Lebanese raise alarm over border infiltration
Concerns are being raised once again in Lebanon over the infiltration of extremist fighters into Lebanon from Syria via illegal border crossings.
The Lebanese army last month arrested an "Islamic State of Iraq and Syria" (ISIS) leader in the Hermel area near the border with Syria.
The Syrian national, named as Muhammed Khaled al-Hajj, had travelled to Lebanon from Syria's Deir Ezzor province, security sources said.
Based on information obtained during his interrogation, the Lebanese army said it was able to arrest a Syrian ISIS emir -- a "sharia official" named as Ahmed Mansour al-Khalaf -- and four other Syrian nationals.
The five were charged with entering Lebanon illegally.
Now that ISIS has been defeated in the final pocket of territory it held in the Syrian village of al-Baghouz, concerns are mounting in Lebanon over the potential infiltration of fighters fleeing that area.
Fears of ISIS infiltration
With the elimination of the group's last stronghold, it is not surprising that Lebanese nationals who had joined the ranks of ISIS in Syria also would seek to return, said security expert and retired military officer Brig. Gen. Naji Malaeb.
The fear in Lebanon is that these individuals could infiltrate refugee camps under the guise of being refugees, he told Al-Mashareq.
"The army and security agencies are co-ordinating and communicating with the international bodies that oversee the camps to curb this threat," he said.
Malaeb pointed to "the repeated successes achieved by security agencies and the army in uncovering terrorist sleeper cells, thanks to the technologically advanced equipment they were supplied with in recent years".
"The threat of terrorist fighters infiltrating Lebanon has been curbed, owing to the superior performance of security agencies," he said.
This is "buttressed by the existence of a moderate religious discourse in the country that precludes the availability of safe harbour for terrorists", he added.
Lebanon security 'under control'
The "porous border between Lebanon and Syria" is to blame for the infiltration of some extremists, military expert and retired Lebanese officer Brig. Gen. Charles Abi Nader told Al-Mashareq.
Some extremists who survived the battles in Syria and were able to slip away undetected, "will be trying to return to Lebanon", he cautioned.
"Despite that, security in Lebanon is still under control compared to other countries in the region," he said, pointing out that there has been a notable improvement in the capabilities of the army and security agencies.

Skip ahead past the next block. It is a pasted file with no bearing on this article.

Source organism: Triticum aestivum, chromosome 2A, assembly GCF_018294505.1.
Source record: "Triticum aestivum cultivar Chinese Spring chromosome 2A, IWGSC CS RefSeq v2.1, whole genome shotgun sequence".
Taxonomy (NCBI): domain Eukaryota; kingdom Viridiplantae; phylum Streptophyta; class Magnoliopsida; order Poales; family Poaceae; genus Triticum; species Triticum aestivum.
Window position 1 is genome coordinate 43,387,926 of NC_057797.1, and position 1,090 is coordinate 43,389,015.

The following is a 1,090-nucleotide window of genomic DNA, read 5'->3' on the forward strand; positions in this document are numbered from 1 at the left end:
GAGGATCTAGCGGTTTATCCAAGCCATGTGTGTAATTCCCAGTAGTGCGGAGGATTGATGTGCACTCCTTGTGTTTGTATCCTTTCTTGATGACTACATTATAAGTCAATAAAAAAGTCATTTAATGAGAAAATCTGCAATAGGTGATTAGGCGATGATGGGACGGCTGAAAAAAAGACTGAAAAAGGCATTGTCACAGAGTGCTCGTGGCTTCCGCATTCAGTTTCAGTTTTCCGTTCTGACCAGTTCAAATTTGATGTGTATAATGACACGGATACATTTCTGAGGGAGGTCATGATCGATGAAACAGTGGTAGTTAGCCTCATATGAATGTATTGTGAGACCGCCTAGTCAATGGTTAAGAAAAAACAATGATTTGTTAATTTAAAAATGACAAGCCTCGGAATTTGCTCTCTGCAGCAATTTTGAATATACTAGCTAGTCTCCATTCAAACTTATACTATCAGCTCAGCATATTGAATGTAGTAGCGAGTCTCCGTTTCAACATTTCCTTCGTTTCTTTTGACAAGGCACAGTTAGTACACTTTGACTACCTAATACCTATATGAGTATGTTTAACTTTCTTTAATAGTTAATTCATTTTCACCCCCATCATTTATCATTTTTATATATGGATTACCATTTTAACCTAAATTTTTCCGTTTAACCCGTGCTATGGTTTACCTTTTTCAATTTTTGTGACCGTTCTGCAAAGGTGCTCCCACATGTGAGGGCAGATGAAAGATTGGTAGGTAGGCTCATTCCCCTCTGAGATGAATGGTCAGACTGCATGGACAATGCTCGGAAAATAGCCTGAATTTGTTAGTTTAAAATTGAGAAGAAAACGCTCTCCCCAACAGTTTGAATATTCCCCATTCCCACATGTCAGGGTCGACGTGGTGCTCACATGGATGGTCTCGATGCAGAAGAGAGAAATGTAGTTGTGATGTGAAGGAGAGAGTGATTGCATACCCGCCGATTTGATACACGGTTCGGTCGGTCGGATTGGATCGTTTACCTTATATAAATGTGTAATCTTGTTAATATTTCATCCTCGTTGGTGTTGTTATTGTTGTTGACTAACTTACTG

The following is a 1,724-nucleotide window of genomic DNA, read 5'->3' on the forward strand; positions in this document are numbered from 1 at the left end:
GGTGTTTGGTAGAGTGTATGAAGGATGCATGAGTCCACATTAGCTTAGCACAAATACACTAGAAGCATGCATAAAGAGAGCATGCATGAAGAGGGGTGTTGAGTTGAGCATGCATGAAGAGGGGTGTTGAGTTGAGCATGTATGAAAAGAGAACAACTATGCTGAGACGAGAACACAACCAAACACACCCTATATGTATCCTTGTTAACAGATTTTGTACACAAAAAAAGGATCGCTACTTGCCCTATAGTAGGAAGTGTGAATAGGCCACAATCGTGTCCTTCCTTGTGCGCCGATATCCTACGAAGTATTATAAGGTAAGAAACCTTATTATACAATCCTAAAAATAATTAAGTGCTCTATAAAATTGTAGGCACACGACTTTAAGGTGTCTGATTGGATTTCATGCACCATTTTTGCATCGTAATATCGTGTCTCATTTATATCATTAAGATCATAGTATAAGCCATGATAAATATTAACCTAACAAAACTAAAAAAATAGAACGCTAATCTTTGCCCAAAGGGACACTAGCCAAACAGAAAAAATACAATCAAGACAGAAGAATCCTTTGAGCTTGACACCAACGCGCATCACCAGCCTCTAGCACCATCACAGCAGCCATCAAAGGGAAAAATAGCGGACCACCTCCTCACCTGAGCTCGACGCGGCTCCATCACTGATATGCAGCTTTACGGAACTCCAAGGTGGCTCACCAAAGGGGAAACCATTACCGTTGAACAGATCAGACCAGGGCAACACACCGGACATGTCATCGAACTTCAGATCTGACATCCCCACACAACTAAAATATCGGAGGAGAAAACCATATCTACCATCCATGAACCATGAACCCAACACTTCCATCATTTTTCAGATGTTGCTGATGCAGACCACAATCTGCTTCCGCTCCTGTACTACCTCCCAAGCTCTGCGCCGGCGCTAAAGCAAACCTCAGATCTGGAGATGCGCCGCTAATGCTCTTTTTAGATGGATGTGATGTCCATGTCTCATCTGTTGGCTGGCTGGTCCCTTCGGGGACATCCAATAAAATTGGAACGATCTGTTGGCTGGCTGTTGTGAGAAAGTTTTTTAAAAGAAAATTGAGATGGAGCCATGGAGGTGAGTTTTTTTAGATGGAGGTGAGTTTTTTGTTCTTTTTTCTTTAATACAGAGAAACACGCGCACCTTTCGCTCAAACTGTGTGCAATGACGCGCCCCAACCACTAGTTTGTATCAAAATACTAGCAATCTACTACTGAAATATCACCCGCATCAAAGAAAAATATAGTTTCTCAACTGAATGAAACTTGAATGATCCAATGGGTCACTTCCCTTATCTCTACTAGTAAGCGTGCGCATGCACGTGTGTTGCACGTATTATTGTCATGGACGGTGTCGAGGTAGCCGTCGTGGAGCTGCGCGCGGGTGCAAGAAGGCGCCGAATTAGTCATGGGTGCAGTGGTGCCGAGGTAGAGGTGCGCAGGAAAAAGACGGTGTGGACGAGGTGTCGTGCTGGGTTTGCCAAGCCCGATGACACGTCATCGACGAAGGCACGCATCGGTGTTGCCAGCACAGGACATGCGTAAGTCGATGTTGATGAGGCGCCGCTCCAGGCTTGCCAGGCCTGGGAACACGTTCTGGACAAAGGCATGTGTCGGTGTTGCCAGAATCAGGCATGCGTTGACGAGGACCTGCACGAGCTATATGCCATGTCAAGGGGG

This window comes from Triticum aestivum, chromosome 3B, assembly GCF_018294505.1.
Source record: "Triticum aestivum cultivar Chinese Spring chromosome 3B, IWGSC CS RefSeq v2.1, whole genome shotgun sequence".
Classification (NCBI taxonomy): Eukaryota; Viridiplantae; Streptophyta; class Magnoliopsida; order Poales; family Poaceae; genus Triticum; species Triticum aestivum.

Lebanese forces "have been able to dismantle most terrorist networks", he added, noting that many of the members of these networks "are either on trial or in detention".
The level of awareness among the general public in all regions of the country about the threat these networks and individuals pose to society also has made for a more cohesive security situation in Lebanon, he said.
Lebanon has made significant improvements in its border control capability, he added, thanks to international assistance with technologically advanced surveillance, monitoring and communication equipment.
"This kind of assistance reflects an international decision to protect Lebanon’s security and stability to make it difficult for terrorists to operate," he said.
Improved border security
"The smuggling of civilians through illegal crossings has not stopped, but it is limited to individuals, not groups," said Radwan Mortada, a journalist who tracks the movements of extremist groups.
"Investigations conducted by the army of these infiltrators into Lebanon revealed that some of them had taken part in the fighting in the ranks of terrorist groups in Syria," he told Al-Mashareq.
The Lebanese army has established three land border regiments, which are deployed in the country's north, east and north-east, and uses observation towers to conduct surveillance that are equipped with day and night cameras.
Meanwhile, electronic personnel and vehicle monitoring posts transfer information to the Army Command’s operations room.
During 2017's Operation Fajr al-Juroud (Al-Juroud Dawn), Lebanon succeeded in expelling ISIS and other extremists from the northern border areas.
The Lebanese army and security agencies are currently focusing their efforts on continuing the pre-emptive war against extremist groups.